When Jesus makes His implicit command in verse ten, the three men are now ready to obey; having formerly followed a nonsense command and having acquired abundance as a result, they are much more ready to obey another, though it be a much bigger one. One cannot help but call to mind the parable of the talents and it’s lesson: to those who use what they are given wisely, more will be given.
Leaving Everything To Follow Jesus
Finally, we come to what the fishermen did upon returning to land. Normally, they would have taken the boats to a place they could offload their catch, selling the fish to merchants and collecting their coins. Apparently, this no longer important to them; when they come to shore, they “left everything and followed Him.” (v.11)
Left everything. Followed Him.
Left their boat, with it’s freshly cleaned (if not frayed from recent exertion) nets, their miraculous load of income-giving fish, their sweat and blood and investment. They left the bounty for someone else to collect (remember Zebedee is still around, and we may assume some others, as well). The boat—well they left it nudged into the stones on the beach, water lapping tirelessly at it’s hull.
They followed Him; He who claimed to be Isaiah’s Messiah. The same One whom the people of His hometown tried to throw off a cliff for blasphemy. It is likely they thought they were going towards a revolution, an uprising of the Jews to overthrow earthy government, seeing Messiah established as eternal King over Israel and the nations. We find out later they expected wealth, fame, authority, and power (Luke 9).
They had no idea what they were in for, and they likely followed Jesus for the wrong reasons, just as they would later flee from Him when he was arrested and crucified, seeming to fail miserably to fulfill His role as a Conquering King. As we have already seen from the Gospel of John, we know that Simon Peter went back to fishing after Jesus’ death, and took James, John, Nathaniel, and two others with him.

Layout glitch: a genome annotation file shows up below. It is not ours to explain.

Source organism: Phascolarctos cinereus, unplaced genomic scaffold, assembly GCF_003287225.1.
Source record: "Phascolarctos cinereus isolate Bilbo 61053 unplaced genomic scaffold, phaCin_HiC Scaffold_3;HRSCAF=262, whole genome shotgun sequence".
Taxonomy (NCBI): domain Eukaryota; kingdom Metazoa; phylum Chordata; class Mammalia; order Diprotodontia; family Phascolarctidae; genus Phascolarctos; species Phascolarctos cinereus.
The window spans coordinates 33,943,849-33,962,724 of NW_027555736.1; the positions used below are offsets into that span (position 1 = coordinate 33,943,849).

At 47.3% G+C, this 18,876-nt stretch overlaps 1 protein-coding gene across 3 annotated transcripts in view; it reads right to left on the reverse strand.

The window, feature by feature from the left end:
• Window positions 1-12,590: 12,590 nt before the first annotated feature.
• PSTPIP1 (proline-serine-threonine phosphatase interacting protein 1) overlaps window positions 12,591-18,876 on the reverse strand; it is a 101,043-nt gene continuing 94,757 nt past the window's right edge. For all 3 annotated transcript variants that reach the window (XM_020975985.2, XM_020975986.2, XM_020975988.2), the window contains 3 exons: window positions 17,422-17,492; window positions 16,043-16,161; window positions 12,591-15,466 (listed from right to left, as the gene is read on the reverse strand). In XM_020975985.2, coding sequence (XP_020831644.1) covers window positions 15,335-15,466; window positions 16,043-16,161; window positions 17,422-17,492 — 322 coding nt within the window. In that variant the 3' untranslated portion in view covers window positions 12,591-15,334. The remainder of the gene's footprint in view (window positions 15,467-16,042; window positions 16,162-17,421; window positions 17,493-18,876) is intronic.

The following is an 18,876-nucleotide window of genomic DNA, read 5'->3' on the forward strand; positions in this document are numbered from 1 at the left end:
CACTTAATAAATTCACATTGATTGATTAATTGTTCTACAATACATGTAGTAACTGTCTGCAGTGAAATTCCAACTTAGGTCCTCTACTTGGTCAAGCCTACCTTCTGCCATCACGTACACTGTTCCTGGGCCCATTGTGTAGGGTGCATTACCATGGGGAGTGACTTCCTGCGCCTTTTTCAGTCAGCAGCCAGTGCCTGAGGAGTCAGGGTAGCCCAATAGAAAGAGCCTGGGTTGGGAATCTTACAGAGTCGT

Counting The Cost Of Obedience In Frontier Missions
Obedience does not require full revelation of of the consequence of obedience. Simon confusedly obeyed Jesus’ command to cast his net back into the deep water after a fruitless night of fishing, unaware of what would follow. The disciples did not know where Jesus would lead them when He called them a few verses later, but they perhaps had picked up on their recent object lesson and, without understanding why, left everything to follow such a man. Such a cost is too great in the eyes if the world.
To follow Jesus, there is always cost to ourselves, and it is far more than the old self wants to pay. We must admit that everything we have built for ourselves is rubbish, incomparable to the worth of Jesus. The disciples left their lives behind, risking everything they had to follow the Man who spoke like no other. They did count the cost, in their own way; being associated with a worker of miracles is far better than spending your life around fish. Later, though, they would learn the cost was far higher and deeper—when their very lives would be required of them. We must not overlook this! God will call us to leave many, many things behind.
For frontier missionaries, the cost can be intimidating from an earthly perspective; we must put aside our cultural identity, donning a new culture as our own. Replace our heart language with another which feels as though it will tie our tongues in knots. Set aside the supposed security of a steady income to rely wholly on our Heavenly Father for provision. Risk our safety and that of our families as we strive to release the Gospel where admission of faith in Christ is shameful, illegal, or deadly.
And there will be times where, like the disciples, we are tempted to look back on our old life, to go back to fishing when we see no other option. This, though, is borne from an inadequate view of Jesus, seeing Him and our identity in Him not through the eyes of Holy Spirit revelation, but through the eyes of a world that desperately tries to find meaning in itself.
Jesus is calling believers to obey His call— this is the general call to every Christian in Matthew 28:18-20—to bring the Gospel to every tribe, tongue, nation, and people, regardless of the cost to ourselves. We are not to rely on ourselves when the Spirit leads us to a situation that appears insecure, unwise, or dangerous; rather, we are to walk in obedience, knowing that God directs our steps and that His sovereignty is infinitely more perfect than any plan or consequence we might conjure.
So we must take courage, friends, from the simple acts in the story surrounding the fishing miracle Luke provided for us. When God calls to move, move in faith, when He calls to leave things behind, “count all things to be loss in view of the surpassing value of knowing Christ Jesus” and “count them but rubbish” so you “may gain Christ.” (Philippians 3:8). No one said it would be easy, but our identity is not in what we see, experience, or understand; no, we must, like the fishermen who follow Christ, trust in His sovereign plan which He is working in and through us.